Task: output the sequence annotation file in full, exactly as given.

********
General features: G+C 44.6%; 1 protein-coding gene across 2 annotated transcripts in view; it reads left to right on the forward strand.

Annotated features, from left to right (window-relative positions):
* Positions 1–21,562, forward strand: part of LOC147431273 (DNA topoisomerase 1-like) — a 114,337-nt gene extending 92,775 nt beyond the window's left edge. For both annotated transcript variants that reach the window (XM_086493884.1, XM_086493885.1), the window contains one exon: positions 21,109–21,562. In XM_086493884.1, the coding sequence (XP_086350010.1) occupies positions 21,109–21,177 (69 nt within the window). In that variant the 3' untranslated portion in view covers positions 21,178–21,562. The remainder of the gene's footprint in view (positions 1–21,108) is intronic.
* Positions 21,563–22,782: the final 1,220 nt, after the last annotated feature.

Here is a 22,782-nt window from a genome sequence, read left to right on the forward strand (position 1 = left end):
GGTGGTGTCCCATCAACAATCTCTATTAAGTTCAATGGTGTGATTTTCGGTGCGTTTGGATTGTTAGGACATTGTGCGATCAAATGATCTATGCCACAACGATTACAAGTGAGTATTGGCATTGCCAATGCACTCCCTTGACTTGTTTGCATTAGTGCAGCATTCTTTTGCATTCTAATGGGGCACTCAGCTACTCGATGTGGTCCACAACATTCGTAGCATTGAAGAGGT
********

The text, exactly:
General features: G+C 44.6%; 1 protein-coding gene across 2 annotated transcripts in view; it reads left to right on the forward strand.

Annotated features, from left to right (window-relative positions):
* Positions 1–21,562, forward strand: part of LOC147431273 (DNA topoisomerase 1-like) — a 114,337-nt gene extending 92,775 nt beyond the window's left edge. For both annotated transcript variants that reach the window (XM_086493884.1, XM_086493885.1), the window contains one exon: positions 21,109–21,562. In XM_086493884.1, the coding sequence (XP_086350010.1) occupies positions 21,109–21,177 (69 nt within the window). In that variant the 3' untranslated portion in view covers positions 21,178–21,562. The remainder of the gene's footprint in view (positions 1–21,108) is intronic.
* Positions 21,563–22,782: the final 1,220 nt, after the last annotated feature.

Here is a 22,782-nt window from a genome sequence, read left to right on the forward strand (position 1 = left end):
GGTGGTGTCCCATCAACAATCTCTATTAAGTTCAATGGTGTGATTTTCGGTGCGTTTGGATTGTTAGGACATTGTGCGATCAAATGATCTATGCCACAACGATTACAAGTGAGTATTGGCATTGCCAATGCACTCCCTTGACTTGTTTGCATTAGTGCAGCATTCTTTTGCATTCTAATGGGGCACTCAGCTACTCGATGTGGTCCACAACATTCGTAGCATTGAAGAGGT